Grindr warns its users in Egypt and other countries that they may not be safe on the social networking site as the Egyptian government cracks down on the LGBT community by going on Grindr and hunting for Egypt-based members.

Grindr, the very same app that allows gay men and women to connect with like-minded friends and lovers in a community hostile to covert displays of homosexuality, is now putting its Egyptian members in danger. Bloggers and LGBT activists have called out the location-based website, which shows users' location and distance from other users by default. This feature, initially meant to make it easier for users to find other members who live nearby, is now being used by Egyptian authorities to locate homosexuals in the community by creating fake accounts and meeting up with the members in an entrapment operation.

"Egypt is arresting LGBT people and police may be posing as LGBT on social media to entrap you," Grindr warns its users. "Please be careful about arranging meetings with people you don't know and be careful about posting anything that might reveal your identity."  

Earlier this month, Grindr announced it was taking steps to improve security for its users in Egypt and other countries known to for their anti-LGBT stance, including Liberia, Nigeria, Russia, Saudi Arabia and Sudan. These steps include hiding users' distance from other members hidden by default.

"There are many more countries already being protected by this location change, and we will continue to add more to this list," says Grindr.  

SCRUFF, a similar site that claims to have more than 7 million users, half of which are located outside the United States, says it is also taking proactive measures to secure users, and is turning on the hide distance feature by default.

Still, Grindr warns that governments have ample resources to conduct online surveillance on the LGBT community and may have ways to get around security measures put in place by Grindr. For instance, although users do not have their exact location posted, surveillance engineers have developed a way to pinpoint users' locations by combining the users' distance from three separate locations.

"They have a lot of control and smarts on their side," says Joel Simkhai, CEO of Grindr. "We try to use the latest technologies on our end, but so do they, so this tension will continue. If your security is a big issue for you, a location-based service might not be the best option."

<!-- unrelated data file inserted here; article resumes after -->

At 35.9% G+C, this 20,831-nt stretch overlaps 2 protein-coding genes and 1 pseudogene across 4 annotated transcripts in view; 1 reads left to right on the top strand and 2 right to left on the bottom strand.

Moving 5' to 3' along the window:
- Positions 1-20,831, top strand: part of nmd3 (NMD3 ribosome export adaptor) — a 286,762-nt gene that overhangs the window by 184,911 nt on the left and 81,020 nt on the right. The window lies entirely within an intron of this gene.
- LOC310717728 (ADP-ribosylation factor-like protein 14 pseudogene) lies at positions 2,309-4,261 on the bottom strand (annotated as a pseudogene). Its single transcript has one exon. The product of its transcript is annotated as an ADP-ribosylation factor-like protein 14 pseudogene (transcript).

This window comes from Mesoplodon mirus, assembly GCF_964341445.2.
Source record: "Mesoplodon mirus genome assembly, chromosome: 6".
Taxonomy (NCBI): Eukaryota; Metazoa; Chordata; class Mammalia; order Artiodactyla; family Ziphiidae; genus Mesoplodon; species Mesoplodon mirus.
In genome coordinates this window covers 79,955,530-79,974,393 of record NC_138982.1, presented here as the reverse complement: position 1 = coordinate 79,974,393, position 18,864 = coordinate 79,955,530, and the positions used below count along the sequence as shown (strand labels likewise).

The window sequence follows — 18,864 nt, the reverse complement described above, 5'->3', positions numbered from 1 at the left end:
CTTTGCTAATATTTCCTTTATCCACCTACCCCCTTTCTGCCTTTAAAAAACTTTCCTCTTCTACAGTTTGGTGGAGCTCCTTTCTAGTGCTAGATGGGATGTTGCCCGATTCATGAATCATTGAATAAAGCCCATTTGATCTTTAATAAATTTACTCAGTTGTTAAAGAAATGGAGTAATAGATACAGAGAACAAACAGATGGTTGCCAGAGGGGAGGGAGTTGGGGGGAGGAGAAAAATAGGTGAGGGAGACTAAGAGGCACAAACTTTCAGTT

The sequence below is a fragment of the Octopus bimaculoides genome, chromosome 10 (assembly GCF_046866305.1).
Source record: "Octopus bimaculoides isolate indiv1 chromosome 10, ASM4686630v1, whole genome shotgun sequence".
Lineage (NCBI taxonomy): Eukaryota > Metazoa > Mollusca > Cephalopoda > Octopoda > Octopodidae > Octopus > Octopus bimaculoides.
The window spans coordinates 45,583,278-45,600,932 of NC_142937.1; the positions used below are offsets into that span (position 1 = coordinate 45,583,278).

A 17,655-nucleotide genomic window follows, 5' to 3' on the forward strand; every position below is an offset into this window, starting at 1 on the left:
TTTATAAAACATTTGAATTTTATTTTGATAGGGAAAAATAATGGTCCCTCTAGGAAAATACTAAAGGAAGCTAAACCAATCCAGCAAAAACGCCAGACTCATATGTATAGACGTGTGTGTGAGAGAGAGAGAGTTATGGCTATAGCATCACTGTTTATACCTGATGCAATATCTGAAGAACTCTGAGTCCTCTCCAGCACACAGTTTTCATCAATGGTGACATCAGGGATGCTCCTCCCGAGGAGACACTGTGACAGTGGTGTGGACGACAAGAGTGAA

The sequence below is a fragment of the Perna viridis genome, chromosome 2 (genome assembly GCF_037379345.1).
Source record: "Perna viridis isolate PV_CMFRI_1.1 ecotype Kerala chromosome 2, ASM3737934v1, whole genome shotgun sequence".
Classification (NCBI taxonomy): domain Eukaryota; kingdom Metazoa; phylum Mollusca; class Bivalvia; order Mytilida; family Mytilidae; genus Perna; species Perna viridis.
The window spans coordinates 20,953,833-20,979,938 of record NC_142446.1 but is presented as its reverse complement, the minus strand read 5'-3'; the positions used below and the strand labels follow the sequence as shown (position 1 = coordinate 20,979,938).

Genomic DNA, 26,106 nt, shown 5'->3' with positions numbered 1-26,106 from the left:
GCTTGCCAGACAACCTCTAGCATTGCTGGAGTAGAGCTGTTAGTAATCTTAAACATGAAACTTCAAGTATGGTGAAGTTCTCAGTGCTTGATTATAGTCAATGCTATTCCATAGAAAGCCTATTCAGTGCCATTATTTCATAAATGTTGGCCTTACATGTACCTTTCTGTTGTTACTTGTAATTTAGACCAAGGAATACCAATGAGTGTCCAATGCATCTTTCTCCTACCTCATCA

There are no laws banning homosexuality in Egypt, but local authorities have routinely charged LGBT individuals on various offenses of "committing debauchery," "violating public decency" and "contempt of religion." The latest in a stream of arrests involving homosexuals are for six men sentenced to two years in jail who were, according to authorities, were "caught red-handed" putting up their apartment for rent for sexual activities. The men, who were said to have been charging $200 a night, were also fined approximately $30 each.

Earlier this week, eight other men were put on trial for appearing in a video that has gone viral on Egyptian social media showing two men exchanging rings and kissing in what looks like a marriage ceremony. Their friends surrounded them, cheering in the background. If convicted, the men could face three years of imprisonment.

It is not just law enforcement workers chasing after LGBT individuals on Grindr and SCRUFF. Earlier this year, a Pakistani man was arrested on charges of killing three gay men after meeting them via London-based Manjam. The suspect told police he considered homosexuality evil.

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Tags: Grindr LGBT